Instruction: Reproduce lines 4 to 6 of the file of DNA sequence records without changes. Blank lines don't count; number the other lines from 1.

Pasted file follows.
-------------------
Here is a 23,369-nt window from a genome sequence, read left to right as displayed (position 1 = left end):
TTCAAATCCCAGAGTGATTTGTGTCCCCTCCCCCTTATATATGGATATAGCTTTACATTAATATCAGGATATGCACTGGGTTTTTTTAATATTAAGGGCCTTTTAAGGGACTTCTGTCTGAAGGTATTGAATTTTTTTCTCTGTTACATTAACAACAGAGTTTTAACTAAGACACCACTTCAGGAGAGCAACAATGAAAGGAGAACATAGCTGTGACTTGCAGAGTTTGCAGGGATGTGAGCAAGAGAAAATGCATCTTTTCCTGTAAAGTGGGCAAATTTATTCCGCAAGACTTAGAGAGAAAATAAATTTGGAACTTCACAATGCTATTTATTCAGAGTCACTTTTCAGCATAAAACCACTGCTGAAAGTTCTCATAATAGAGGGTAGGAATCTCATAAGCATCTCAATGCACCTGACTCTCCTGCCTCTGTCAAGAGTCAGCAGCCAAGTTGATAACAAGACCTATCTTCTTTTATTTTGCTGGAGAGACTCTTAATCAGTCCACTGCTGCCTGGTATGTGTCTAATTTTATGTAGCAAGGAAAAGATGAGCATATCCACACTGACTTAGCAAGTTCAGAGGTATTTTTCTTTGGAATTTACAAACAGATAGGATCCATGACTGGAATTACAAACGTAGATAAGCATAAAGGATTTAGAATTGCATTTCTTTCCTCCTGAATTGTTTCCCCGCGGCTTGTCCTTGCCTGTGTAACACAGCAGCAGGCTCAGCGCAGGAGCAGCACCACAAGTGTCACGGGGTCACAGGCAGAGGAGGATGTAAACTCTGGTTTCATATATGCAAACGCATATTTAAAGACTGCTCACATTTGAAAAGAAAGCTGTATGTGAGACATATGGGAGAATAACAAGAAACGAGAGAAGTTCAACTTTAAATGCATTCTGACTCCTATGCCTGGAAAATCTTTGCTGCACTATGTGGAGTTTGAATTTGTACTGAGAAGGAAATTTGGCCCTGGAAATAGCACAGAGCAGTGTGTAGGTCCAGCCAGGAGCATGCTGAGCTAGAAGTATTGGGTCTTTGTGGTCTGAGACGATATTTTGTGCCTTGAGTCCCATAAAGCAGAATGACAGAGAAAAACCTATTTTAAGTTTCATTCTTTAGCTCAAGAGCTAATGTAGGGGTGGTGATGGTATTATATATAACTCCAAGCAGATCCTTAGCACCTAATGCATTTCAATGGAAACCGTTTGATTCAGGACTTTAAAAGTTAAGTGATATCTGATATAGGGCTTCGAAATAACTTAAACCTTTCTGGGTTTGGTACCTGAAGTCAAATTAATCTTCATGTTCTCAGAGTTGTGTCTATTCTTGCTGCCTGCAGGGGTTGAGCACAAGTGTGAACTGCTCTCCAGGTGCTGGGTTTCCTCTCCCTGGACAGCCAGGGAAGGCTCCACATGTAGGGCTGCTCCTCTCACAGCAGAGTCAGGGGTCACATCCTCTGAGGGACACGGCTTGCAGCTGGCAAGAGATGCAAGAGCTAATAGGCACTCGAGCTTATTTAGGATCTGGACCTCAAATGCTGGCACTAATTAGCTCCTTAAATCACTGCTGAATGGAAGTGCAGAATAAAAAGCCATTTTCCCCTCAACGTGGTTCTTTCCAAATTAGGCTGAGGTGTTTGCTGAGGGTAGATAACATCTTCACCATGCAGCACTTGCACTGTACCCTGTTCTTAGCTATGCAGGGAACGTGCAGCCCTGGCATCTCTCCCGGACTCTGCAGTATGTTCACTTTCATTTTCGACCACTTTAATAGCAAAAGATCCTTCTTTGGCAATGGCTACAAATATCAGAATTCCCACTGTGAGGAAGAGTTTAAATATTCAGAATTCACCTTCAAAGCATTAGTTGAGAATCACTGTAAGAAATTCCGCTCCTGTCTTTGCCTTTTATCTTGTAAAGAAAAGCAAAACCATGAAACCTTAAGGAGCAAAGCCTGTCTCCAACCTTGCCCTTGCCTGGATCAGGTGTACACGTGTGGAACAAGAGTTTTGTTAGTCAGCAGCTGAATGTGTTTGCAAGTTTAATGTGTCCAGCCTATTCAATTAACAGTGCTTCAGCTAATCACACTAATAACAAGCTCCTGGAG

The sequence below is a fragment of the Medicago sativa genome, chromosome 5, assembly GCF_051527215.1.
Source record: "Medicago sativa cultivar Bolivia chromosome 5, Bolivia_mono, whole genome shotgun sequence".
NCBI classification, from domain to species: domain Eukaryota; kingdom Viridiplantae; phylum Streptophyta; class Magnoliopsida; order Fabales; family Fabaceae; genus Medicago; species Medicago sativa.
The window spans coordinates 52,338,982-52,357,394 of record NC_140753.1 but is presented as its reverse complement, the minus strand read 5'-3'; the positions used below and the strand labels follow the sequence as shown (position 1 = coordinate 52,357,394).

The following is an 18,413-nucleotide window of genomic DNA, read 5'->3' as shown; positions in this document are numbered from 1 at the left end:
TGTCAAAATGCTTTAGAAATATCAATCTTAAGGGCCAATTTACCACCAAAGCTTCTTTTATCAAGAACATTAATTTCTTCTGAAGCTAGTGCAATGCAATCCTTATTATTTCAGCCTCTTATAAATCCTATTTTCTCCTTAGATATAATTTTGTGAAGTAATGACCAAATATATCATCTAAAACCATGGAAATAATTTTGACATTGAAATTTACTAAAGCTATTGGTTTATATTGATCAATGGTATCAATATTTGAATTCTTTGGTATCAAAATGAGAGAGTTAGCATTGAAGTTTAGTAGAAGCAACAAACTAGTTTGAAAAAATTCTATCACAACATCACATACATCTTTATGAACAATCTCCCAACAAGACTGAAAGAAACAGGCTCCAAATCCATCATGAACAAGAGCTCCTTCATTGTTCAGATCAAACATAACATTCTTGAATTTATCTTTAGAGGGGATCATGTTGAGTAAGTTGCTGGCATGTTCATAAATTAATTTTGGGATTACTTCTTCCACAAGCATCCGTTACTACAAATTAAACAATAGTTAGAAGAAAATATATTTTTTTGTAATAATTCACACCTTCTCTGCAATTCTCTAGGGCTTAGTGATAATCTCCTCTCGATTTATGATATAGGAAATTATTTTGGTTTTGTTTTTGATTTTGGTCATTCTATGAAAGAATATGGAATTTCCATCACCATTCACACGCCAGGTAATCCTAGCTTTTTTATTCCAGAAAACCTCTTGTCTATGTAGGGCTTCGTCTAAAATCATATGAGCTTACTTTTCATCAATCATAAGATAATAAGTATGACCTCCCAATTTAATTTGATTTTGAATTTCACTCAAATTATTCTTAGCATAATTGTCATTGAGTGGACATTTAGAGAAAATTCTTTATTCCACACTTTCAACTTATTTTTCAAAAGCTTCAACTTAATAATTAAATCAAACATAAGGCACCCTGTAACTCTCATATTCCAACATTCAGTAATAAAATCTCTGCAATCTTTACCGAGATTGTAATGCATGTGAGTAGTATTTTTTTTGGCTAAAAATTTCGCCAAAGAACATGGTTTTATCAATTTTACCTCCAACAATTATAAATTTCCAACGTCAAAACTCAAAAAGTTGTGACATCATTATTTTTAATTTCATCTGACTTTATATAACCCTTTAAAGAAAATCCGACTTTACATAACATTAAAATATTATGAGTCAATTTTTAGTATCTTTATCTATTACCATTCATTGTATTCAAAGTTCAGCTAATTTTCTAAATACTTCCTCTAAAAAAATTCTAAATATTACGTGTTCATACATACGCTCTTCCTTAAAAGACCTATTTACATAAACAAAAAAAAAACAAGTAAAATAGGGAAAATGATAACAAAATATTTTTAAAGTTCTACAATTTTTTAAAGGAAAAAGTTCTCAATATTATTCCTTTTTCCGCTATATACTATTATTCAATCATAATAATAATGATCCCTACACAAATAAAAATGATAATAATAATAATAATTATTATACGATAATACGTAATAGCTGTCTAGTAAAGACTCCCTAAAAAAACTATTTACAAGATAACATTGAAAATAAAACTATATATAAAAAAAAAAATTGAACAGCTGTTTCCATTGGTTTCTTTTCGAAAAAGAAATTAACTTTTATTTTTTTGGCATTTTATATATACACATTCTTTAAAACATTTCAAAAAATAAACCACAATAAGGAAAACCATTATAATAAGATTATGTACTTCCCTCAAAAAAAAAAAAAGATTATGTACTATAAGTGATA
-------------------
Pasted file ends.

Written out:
Source record: "Medicago sativa cultivar Bolivia chromosome 5, Bolivia_mono, whole genome shotgun sequence".
NCBI classification, from domain to species: domain Eukaryota; kingdom Viridiplantae; phylum Streptophyta; class Magnoliopsida; order Fabales; family Fabaceae; genus Medicago; species Medicago sativa.
The window spans coordinates 52,338,982-52,357,394 of record NC_140753.1 but is presented as its reverse complement, the minus strand read 5'-3'; the positions used below and the strand labels follow the sequence as shown (position 1 = coordinate 52,357,394).